One does not often think of balloons, zeppelins, and moon bounces as architecture. Yet in the counterculture of the late '60s and early '70s, young architects and architecture students increasingly turned to inflatables as a way to critique the hardness and uncompromising forms of modernism. While many of these were drawings and conceptual ideas never realized, others were deployed at music festivals and as temporary performances. Ant Farm, a radical architecture collective based in Berkeley, California, even went so far as to issue the Inflatocookbook, a guide to the construction and realization of inflatable architecture.
Though this practice never achieved mainstream appreciation during its early days, many prominent firms such as Coop Himmelb(l)au counted inflatables among their first projects. Inflatable architecture soon saw a renaissance in the '90s and '00s, with OMA incorporating a giant balloon into their Serpentine Pavilion.
Jersey Devils, Inflatables. Image source.
As this project shows, most of the inflatables were inhabitable, putting them irrevocably in the realm of architecture. Many were used as experimental environments, enclosing performances of music or art as a conceptual incubator of these practices. Easily made, repaired, and deployed, inflatables were intended to be temporary and cheap. The major components—plastic sheets and large fans—could be found anywhere.
Ant Farm, Clean Air Pod. Image source.
This performance piece at UC Berkeley involved using an inflatable to critique environmental air quality and pollution. The architects created a situation where, conceptually, the entirety of the world's atmosphere was poisoned, and the only clean air could be found inside the inflatable. In this way, they were also inverting readings of inside versus outside.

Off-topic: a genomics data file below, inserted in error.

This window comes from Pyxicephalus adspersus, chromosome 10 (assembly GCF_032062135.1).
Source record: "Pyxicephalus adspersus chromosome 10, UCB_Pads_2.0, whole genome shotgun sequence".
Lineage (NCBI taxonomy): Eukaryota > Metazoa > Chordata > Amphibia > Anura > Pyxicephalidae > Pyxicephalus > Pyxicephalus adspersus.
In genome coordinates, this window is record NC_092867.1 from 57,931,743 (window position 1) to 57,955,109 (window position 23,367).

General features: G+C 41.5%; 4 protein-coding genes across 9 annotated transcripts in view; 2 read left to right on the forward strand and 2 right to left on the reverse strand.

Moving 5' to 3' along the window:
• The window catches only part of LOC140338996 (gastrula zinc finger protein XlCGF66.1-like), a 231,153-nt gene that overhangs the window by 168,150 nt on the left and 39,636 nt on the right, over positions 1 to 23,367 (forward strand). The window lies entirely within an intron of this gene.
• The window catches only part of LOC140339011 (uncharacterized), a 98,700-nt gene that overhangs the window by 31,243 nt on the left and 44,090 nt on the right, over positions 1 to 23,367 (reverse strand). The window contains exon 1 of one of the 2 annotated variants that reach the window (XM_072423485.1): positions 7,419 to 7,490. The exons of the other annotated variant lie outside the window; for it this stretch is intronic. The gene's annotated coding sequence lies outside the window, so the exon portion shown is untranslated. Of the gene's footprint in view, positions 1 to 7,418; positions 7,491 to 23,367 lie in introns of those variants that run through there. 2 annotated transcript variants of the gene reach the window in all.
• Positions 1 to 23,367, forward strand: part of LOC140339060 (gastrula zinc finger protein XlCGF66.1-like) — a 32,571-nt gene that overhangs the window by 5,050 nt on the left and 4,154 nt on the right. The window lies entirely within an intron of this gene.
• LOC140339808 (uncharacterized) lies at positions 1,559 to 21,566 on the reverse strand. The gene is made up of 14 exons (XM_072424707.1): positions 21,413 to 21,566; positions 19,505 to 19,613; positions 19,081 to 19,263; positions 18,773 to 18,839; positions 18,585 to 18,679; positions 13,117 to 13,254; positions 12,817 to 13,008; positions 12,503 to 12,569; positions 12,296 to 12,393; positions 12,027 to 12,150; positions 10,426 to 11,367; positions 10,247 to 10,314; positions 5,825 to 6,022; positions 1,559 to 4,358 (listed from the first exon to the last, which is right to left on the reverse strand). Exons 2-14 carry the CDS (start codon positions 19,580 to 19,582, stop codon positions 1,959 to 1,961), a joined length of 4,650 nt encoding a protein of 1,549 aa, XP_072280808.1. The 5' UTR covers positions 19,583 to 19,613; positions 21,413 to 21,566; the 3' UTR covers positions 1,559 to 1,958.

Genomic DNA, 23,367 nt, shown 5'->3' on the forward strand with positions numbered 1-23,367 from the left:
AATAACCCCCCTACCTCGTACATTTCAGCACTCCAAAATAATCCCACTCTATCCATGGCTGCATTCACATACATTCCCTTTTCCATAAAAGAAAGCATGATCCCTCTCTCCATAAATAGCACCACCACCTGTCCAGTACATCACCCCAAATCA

Ant Farm, Inflatocookbook. Image source (PDF).
This is a page from Ant Farm's widely copied and distributed Inflatocookbook, a guide to the design and making of inflatables. With illustrations drawn by the architects, as well as recipe-like text, the guide made these techniques available to almost anyone. Design-wise, it was a first stab at zine aesthetics, with drawings and text collaged onto layouts. The link above is to a complete pdf of the Inflatocookbook.
Reyner Banham and Francois Dallegret, Environment Bubble. Image source.
Banham is one of the most legendary technologists of architecture discourse. In this drawing, he adopted the inflatable zeitgeist to propose 'The All American Un-House," an inhabitation that contained at its center the Transportable Standard of Living Package, a console that operated mechanical services and entertainment. Those people within the house are none other than Reyner Banham, naked and copied across the interior of the bubble.
HAUS-RUCKER-CO, Pneumakosm. Image source.
This architecture collective was one of the most radical voices of the counterculture, eventually creating inflatables that ballooned from the sides of buildings as well as walking around cities in plastic helmets. This proposal is rather Matrix-like, with its lightbulb plug-ins to contain living humans.
Archigram, Suitaloon. Image source.
This is exactly what it sounds like: a plastic suit that inflates to become a balloon. Archigram actually successfully tested this idea, though for some reason, people were slow to adopt it.
Archigram, Cushicle. Image source.
A portmanteau of "cushion" and "vehicle," this also is exactly what it sounds like: a vehicle that inflates to become habitable. This project was intended for the ever-nomad, who could use it to travel around the world without ever going inside a building to spend the night.
Coop Himmelb(l)au, Villa Rosa. Image source.
This project explored the importance of the experience of space, rather than specified form. The inflatables vibrated, inflated, and were filled with smells in order to continuously alter the inhabitants reading of themselves in relation to their surroundings.